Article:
Patient: Klaus Friedrich Dorr, of Port Moody, BC. During the summer of 2008 , complained of pain throughout abdomen and severe in lower abdomen. Had many tests run through family doctor, but made several trips to emergency when pain became severe. Was checked out but the attitudes of doctors were that he was wasting their time and was just full of “poop” (literally). He continued to have severe pain and went to his doctor and asked his doctor to call the ambulance and please make them do something. The ambulance arrived and took him to Eagle Ridge, even though the doctor requested Royal Columbian, the paramedics said they would not take him to Royal Columbian. ( Oct 9, 08) He was looked at and given morphine then released at 1 am. He was told to come back to the hospital for another ultrasound the next day. He was in such pain by that time that the technician doing the ultrasound had a hard time doing the test. He was told to go home and “do what he usually did” after the test, even though he was in severe pain. He remained at home not knowing where to turn and in severe pain, until Saturday evening when I insisted we go to Royal Columbian Emergency.
We arrived at 7pm and had to take a number, by this time he was moaning loudly and the nurse let him have the 1 bed for the doctors to assess him. He continued to moan and scream and beg to die for 3 hrs before a Dr Street finally saw him.( Another Doctor in a different section had to go and get this doctor, which I think made him angry.) When we explained the pain and the steps and tests he had already had, Dr. Street said, ” I don’t know what you expect me to do about it”. I answered, ” please help this poor man”. Dr Street replied ” don’t poor man me!”. I replied, “please at least help him with the pain”. He assured me he would give him something for pain, but would probably just release him.
We felt so very hopeless. My husband continued to wait for another half hour before a nurse came and gave him morphine. In the meantime, he had to manage to get to the toilet, where he had sever diahrea, we told the doctors about this and they then asked if he had weight loss, and I answere, yes, at least 20 lbs since Sept. 08. At that point, they decided maybe they would reassess him. Fortunately for us, Dr Carpenito was on duty that weekend, this was Klaus kidney doctor and knew him. He said that they would take care of him. He was admitted later that day and taken to the 6th floor. Dr Carpenito decided to do another CT Scan, using the dye that had not been used before. We then got the news that they saw a mass in the pancreas and several foci in the lower abdomen in the perotineal cavity. We then waited 2 weeks as the doctors fiddled around trying to find some way to do a biopsy. They kept insisting that it isn’t cancer until it is confirmed by biopsy. In the mean time, Klaus dropped another 15 pounds. The pain continued and Klaus feeling of being looked after decreased. On day during his stay, he spent 10 minutes sitting on the toilet, calling a nurse, with nobody showing up, until another patient called the nurse to help him. Finally Dr Henry Chung found out about Klaus and took over. He had a connection with Dr Lam at St Pauls Hospital, and it was decided that a biopsy with an Endoscope through the stomach would be the least invasive and best chance of getting a biopsy result. He was released and had the biopsy the next week, Nov 6, at St Pauls. We learned that there was an inconclusive result and we then had to go to the oncologist who decided that it was not treatable.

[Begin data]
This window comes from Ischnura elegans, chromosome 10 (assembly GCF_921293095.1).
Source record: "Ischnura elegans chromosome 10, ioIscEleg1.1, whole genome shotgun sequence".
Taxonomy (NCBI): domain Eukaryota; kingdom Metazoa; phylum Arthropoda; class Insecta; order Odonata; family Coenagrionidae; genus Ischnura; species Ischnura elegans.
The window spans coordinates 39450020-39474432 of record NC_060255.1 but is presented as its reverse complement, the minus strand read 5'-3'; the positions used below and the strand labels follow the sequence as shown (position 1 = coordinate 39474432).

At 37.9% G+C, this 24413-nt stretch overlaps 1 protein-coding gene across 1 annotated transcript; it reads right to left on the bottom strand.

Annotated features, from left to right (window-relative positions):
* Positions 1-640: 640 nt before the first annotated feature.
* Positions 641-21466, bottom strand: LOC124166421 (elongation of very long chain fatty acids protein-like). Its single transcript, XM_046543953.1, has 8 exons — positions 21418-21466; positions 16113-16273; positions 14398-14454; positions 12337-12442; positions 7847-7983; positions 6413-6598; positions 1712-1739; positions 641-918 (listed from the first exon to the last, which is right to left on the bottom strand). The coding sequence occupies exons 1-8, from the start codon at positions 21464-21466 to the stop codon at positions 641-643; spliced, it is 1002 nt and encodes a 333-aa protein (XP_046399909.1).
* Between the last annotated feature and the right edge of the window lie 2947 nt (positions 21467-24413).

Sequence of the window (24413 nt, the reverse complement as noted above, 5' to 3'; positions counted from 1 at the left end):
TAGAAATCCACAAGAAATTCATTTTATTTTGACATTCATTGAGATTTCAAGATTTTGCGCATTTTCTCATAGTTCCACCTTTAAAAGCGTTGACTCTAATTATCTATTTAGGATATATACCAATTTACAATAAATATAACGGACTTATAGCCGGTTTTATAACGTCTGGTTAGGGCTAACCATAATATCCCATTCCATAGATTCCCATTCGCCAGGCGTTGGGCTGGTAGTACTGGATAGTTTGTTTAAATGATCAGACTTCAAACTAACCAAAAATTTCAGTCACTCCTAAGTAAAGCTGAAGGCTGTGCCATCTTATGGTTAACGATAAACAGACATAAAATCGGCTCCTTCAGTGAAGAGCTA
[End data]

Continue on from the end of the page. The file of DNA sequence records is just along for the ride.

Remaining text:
Once the doctors sorted out what they were doing, we were at least given all the information we needed. I had to go directly to Dr Chung to get this, however, and there was a lot of conflicting information between nurses, interns and hospitalists in the 2 weeks that he was in RCH. The stress of conflicting information and whether or not further tests would be done was very unnecessary, and I feel more about the feelings of the Doctors rather than the patient.
The Palliative Care Home nurses were great, but the questions they asked before coming to see us were very upsetting and, although I understand the need for caution on their part, tact and care for a traumatized patient is more important than them running through their checklist. It is shocking when you are in that state to be asked about whether you will lock up your favorite pet, have drugs and alchohol in your home, or the best one, “do you have any guns?” At this point I was ready to do without this so called “help” I was convinced that my country had no heart at all.
I applaud Dr MacPherson who figured out how to relieve Klaus pain. I also applaud the nurses and the wonderful care for the last 3 days of his life in Queens Park Care Centre Hospice.
I do not applaud the many nurses and Doctors in both Eagle Ridge and Royal Columbian Hospitals, who are not really capable of giving”care” to their patients. This kind of cruelty is very costly down the road as those who have recieved it or witnessed it are traumatized on a very personal level. We are all the next batch of traumatized sick people dealing with a system. We treat our pets better than the humans in our care.
Money can’t fix these “attitude” problems. Only being exposed to the public and held accountable to the public will these health “care” providers be forced to learn to “care” or get out of the “business”.
I also think a lot could be prevented if the administrators would not make policy that hampers Family Doctors ability to do more than prescribe drugs. If people could get tests in a timely manner, based on a physicians experience and possibly his gut instincts, then maybe people would be diagnosed in a timely manner. It takes too long for people to get a test through their family doctor. Lets hire a bunch more technicians and fire the head of all the departments. Remove most of the Cheifs and let the Indians do their job.